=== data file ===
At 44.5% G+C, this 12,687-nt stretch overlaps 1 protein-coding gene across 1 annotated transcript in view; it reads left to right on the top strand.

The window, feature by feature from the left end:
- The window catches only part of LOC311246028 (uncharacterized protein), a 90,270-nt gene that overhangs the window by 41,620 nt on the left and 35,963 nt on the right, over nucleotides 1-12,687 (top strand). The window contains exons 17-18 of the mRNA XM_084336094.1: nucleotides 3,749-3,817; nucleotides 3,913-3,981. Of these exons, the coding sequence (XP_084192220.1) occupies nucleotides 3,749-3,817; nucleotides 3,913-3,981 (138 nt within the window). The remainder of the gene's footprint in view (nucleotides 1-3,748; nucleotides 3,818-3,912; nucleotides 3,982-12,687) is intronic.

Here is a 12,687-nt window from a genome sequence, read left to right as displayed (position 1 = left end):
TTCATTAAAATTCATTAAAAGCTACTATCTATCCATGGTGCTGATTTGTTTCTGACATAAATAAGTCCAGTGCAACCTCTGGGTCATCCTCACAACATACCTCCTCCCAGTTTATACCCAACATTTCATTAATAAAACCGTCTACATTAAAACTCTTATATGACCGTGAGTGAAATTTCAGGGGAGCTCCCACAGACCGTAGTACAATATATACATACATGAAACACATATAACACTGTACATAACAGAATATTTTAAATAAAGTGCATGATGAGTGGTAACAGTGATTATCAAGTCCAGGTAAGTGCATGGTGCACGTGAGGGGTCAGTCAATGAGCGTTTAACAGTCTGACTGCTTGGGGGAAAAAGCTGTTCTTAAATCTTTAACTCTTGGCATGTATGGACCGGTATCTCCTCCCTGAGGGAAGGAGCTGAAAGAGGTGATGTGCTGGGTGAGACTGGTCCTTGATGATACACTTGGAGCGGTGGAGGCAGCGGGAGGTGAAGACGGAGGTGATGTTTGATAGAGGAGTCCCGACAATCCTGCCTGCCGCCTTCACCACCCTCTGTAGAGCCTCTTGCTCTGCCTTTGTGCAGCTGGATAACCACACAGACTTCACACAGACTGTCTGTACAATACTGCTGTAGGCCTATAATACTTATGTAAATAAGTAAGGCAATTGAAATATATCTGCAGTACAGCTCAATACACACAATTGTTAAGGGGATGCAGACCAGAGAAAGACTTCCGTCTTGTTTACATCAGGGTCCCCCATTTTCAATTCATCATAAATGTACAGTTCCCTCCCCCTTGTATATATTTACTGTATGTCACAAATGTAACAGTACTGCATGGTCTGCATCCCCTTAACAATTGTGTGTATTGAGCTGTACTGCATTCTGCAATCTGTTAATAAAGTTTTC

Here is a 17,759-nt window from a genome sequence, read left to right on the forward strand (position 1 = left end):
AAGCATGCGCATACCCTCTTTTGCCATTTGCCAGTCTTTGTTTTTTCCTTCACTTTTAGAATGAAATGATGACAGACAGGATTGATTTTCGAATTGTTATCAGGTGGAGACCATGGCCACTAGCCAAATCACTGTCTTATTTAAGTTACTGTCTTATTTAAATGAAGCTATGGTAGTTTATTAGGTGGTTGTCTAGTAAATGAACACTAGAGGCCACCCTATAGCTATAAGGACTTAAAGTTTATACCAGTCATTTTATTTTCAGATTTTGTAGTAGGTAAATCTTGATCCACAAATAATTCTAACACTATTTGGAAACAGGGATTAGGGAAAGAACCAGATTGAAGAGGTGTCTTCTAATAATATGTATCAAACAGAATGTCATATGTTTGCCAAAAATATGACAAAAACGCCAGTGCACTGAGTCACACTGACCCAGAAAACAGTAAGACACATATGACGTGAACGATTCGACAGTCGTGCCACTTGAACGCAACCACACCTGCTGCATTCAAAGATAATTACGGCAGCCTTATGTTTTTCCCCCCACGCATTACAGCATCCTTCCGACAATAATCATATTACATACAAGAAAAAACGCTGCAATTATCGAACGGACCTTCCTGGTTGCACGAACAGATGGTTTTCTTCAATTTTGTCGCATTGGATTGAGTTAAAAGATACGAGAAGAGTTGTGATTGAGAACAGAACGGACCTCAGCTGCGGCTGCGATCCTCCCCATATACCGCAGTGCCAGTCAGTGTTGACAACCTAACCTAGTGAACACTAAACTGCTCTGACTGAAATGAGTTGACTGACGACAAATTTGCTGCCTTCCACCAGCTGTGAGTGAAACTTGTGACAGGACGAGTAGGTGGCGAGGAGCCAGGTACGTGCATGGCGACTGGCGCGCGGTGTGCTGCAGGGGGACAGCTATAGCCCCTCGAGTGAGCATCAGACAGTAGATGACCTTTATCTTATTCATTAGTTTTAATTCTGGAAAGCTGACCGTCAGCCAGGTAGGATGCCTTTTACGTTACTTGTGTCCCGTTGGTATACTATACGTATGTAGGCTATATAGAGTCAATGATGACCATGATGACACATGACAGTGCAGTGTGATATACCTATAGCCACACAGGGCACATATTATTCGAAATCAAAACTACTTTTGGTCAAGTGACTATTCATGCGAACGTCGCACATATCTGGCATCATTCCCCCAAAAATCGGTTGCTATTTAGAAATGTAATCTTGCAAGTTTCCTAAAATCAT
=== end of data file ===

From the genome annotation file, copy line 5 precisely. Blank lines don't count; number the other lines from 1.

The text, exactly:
TTCATTAAAATTCATTAAAAGCTACTATCTATCCATGGTGCTGATTTGTTTCTGACATAAATAAGTCCAGTGCAACCTCTGGGTCATCCTCACAACATACCTCCTCCCAGTTTATACCCAACATTTCATTAATAAAACCGTCTACATTAAAACTCTTATATGACCGTGAGTGAAATTTCAGGGGAGCTCCCACAGACCGTAGTACAATATATACATACATGAAACACATATAACACTGTACATAACAGAATATTTTAAATAAAGTGCATGATGAGTGGTAACAGTGATTATCAAGTCCAGGTAAGTGCATGGTGCACGTGAGGGGTCAGTCAATGAGCGTTTAACAGTCTGACTGCTTGGGGGAAAAAGCTGTTCTTAAATCTTTAACTCTTGGCATGTATGGACCGGTATCTCCTCCCTGAGGGAAGGAGCTGAAAGAGGTGATGTGCTGGGTGAGACTGGTCCTTGATGATACACTTGGAGCGGTGGAGGCAGCGGGAGGTGAAGACGGAGGTGATGTTTGATAGAGGAGTCCCGACAATCCTGCCTGCCGCCTTCACCACCCTCTGTAGAGCCTCTTGCTCTGCCTTTGTGCAGCTGGATAACCACACAGACTTCACACAGACTGTCTGTACAATACTGCTGTAGGCCTATAATACTTATGTAAATAAGTAAGGCAATTGAAATATATCTGCAGTACAGCTCAATACACACAATTGTTAAGGGGATGCAGACCAGAGAAAGACTTCCGTCTTGTTTACATCAGGGTCCCCCATTTTCAATTCATCATAAATGTACAGTTCCCTCCCCCTTGTATATATTTACTGTATGTCACAAATGTAACAGTACTGCATGGTCTGCATCCCCTTAACAATTGTGTGTATTGAGCTGTACTGCATTCTGCAATCTGTTAATAAAGTTTTC